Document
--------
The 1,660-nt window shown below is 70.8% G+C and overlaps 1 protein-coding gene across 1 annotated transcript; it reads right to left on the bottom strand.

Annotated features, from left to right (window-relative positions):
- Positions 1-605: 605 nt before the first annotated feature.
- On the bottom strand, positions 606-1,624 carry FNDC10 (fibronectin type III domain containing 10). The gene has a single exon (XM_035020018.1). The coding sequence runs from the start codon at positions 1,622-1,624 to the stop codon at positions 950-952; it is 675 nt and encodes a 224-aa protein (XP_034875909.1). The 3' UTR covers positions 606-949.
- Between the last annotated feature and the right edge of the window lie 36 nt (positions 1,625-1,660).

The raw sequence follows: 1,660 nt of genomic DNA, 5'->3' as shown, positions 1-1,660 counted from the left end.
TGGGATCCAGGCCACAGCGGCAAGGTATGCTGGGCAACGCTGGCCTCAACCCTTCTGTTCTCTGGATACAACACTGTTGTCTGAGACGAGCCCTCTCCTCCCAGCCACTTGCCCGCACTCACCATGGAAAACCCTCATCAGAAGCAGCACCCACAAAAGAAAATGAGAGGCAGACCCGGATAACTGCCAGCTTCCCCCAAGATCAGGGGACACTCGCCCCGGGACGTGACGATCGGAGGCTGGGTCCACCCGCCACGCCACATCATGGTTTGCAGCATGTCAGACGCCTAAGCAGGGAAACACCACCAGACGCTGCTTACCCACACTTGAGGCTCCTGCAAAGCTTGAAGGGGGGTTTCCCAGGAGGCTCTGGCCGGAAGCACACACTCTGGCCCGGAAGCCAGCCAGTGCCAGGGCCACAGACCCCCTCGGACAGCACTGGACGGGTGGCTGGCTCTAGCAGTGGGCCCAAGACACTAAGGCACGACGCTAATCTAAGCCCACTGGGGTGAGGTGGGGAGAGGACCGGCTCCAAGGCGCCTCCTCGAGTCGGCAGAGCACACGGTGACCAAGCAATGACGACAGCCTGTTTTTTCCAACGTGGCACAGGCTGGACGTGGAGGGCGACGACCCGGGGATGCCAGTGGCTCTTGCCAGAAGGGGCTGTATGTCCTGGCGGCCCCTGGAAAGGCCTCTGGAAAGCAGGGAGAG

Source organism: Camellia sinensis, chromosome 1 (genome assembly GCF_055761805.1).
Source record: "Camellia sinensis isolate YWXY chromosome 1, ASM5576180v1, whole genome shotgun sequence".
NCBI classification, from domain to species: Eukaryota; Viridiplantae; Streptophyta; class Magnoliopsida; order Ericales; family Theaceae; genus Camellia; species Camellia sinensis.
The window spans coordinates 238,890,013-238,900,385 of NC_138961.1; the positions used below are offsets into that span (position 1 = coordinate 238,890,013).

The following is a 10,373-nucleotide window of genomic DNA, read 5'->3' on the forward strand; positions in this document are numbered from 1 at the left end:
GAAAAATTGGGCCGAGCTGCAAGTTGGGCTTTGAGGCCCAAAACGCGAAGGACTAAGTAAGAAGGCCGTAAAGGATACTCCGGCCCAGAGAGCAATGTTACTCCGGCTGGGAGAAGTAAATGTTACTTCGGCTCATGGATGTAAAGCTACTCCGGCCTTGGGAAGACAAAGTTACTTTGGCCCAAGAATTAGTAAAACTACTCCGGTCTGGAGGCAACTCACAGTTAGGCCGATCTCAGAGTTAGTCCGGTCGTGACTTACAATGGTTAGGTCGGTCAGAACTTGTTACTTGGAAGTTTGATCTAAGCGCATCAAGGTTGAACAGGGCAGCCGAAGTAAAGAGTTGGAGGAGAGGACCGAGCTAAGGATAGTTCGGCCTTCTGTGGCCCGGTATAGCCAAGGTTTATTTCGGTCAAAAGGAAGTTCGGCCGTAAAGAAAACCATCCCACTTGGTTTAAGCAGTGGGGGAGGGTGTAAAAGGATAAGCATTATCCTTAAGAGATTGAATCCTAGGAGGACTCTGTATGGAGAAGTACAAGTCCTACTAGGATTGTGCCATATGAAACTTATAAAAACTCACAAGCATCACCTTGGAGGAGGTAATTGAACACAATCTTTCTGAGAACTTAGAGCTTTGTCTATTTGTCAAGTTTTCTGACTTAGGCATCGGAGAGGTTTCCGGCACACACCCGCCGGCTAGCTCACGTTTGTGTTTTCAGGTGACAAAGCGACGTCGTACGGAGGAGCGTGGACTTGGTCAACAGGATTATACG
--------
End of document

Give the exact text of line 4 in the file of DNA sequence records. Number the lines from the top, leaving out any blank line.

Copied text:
- On the bottom strand, positions 606-1,624 carry FNDC10 (fibronectin type III domain containing 10). The gene has a single exon (XM_035020018.1). The coding sequence runs from the start codon at positions 1,622-1,624 to the stop codon at positions 950-952; it is 675 nt and encodes a 224-aa protein (XP_034875909.1). The 3' UTR covers positions 606-949.